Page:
The games were played using the Oculus Rift DK-2, which is equipped with a gyroscope, accelerometer, and a magnetometer with an update rate of 1000 Hz. The Oculus Rift DK-2 has a resolution of 960 × 1080 for each eye, a 100-degree field of view, a refresh rate of 60–75 Hz, and a position tracking refresh rate of 60 Hz. To run the software, we used the Alienware AREA51R2 computer with Intel Core i7-5820 K CPU and an NVIDIA GeForce GTX 980 graphics card.

Importantly, for participants who were unable to fuse the images due to strabismus and/or suppression, games started with a high contrast fusion-lock frame presented to each eye, and a dichoptic nonius calibration. To correct for misalignment, the researcher manually adjusted the images presented to each eye (horizontal, vertical, and cyclo deviations, plus aniseikonia) until the participant reported complete alignment of the dichoptic cross (Fig. 10- Top left), allowing correction for any deviation in the subjective angle of squint. To minimize or eliminate suppression, image luminance (ranging from equal luminance of both images to complete occlusion of one eye) was adjusted for the dominant eye until participants reported equal luminance of the dichoptic lines crossing at the reference frame.

Figure 10

DartBoard and Halloween game screenshots. Top left: Fusion-lock frame calibration for DartBoard (similar in Halloween) to eliminate subjective misalignment angles. Top right: DartBoard 3-AFC suppression task. Bottom left: DartBoard trial example. Bottom right: Halloween trial example.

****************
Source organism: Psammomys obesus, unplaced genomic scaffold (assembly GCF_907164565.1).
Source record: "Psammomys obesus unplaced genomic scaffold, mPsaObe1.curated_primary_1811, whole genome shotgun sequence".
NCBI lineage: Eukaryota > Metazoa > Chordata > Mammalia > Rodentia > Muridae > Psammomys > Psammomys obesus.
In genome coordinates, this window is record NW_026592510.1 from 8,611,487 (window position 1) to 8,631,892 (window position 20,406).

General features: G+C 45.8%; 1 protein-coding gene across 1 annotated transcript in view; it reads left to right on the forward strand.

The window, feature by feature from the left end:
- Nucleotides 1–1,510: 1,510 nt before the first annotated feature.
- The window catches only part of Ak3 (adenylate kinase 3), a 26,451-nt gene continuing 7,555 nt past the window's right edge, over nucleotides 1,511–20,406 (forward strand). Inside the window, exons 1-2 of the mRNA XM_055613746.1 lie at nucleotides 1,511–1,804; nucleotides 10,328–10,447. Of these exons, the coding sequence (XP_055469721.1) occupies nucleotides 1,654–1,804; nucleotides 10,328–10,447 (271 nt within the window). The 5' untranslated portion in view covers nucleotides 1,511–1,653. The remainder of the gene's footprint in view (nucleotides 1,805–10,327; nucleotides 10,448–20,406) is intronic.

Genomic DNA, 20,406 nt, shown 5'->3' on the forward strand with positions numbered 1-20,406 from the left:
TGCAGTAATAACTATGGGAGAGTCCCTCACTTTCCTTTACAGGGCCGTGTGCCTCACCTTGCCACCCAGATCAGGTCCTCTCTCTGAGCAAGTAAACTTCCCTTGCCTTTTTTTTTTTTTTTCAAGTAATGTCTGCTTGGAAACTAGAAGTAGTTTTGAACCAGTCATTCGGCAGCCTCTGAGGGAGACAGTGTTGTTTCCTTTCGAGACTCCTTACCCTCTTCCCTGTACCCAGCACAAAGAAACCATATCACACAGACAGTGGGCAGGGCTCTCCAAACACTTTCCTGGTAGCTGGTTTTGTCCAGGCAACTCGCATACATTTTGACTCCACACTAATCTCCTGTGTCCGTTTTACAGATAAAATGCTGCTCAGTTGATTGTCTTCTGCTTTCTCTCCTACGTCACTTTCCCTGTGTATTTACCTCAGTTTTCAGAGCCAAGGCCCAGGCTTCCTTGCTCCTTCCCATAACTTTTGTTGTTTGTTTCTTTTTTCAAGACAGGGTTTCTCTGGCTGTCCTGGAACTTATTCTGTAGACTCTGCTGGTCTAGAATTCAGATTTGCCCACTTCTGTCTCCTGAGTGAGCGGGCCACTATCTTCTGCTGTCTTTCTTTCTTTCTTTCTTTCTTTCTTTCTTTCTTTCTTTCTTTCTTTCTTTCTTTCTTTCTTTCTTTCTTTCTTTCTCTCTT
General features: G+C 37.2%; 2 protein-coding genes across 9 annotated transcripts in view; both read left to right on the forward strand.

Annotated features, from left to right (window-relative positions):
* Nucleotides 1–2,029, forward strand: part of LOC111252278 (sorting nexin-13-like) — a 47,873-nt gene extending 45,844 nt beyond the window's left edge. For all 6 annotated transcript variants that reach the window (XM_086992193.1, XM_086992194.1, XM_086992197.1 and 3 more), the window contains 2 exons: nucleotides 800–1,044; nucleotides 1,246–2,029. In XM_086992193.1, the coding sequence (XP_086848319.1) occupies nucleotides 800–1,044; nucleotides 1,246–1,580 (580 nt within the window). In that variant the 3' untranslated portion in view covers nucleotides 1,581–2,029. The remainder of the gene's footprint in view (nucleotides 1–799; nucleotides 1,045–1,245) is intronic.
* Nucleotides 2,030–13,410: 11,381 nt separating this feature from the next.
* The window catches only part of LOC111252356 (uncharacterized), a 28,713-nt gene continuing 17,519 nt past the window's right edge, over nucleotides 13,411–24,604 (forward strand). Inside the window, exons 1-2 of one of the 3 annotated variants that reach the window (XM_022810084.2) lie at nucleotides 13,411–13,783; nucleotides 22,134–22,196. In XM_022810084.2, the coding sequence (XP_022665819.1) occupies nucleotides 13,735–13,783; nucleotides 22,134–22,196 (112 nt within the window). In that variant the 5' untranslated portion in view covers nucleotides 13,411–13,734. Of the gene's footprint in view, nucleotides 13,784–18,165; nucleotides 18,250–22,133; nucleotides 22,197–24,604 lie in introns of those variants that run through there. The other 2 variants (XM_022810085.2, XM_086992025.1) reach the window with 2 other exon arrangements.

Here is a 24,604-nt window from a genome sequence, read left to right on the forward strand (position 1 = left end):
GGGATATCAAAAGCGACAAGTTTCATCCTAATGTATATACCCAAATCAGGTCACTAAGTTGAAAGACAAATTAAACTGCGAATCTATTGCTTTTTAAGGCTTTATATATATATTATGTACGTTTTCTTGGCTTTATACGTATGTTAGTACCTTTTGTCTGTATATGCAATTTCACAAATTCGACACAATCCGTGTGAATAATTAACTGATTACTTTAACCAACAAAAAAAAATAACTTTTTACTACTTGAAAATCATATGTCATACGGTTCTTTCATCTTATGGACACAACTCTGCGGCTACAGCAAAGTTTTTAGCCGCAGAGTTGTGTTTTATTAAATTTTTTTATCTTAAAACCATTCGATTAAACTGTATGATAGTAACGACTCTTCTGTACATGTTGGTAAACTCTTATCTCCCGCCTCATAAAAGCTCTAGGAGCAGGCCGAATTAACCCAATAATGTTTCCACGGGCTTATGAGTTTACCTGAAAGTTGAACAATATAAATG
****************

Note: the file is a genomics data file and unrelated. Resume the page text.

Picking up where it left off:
Briefly, the Dartboard game required participants to judge the movement of a dartboard in depth (z-direction) and launch a dart (presented in front, perpendicular to the participants’ eyesight) to hit the center of the board. After each attempt, they were given an auditory tone to indicate when they hit the board and visual feedback indicating the number of points they received. If the dart hit the center of the board, participants received a trophy which was displayed on the screen. Additionally, a scoreboard to the left of the participant kept track of a number of performance variables (e.g., condition, points, accuracy (stereoacuity in the video), average accuracy).

The main variables in the Dartboard game are the dart and the back wall, which are at a distance of 1.5 and 2.5 m respectively, from the participant. The board movement begins linearly and perpendicular to the wall, leaving a gap from the dart (0.7 m), which is the third variable. Movement of the board is paused at certain time intervals (pause of 0.5 ± 0.1 secs each 1.0 ± 0.2 secs of movement) to facilitate estimation of depth. However, to avoid any time-learning effects, both the dart and the board-to-dart gap distance change randomly from trial to trial (dart distance 1.5 ± 0.5 m, board-to-dart gap 0.7 ± 0.2 m). Furthermore, the speed of the board also changes between trials (0.25 ± 0.02 m/sec) and a perpendicular movement in the direction of the dart is also introduced (± 0.05 m/sec). Finally, as we will explain shortly, to avoid perspective cues in Condition 2 and 3, the size of the dart (length 0.20 ± 0.04 m) and the board (diameter 0.40 ± 0.08 m) vary from trial to trial.

The Halloween game required participants to judge which target in a series of 3–7 was closest and eliminate them sequentially (see video for reference). Again, participants were presented with both auditory (gunshot sound) and visual (points and written feedback such as “Great!”) to indicate that they hit the target.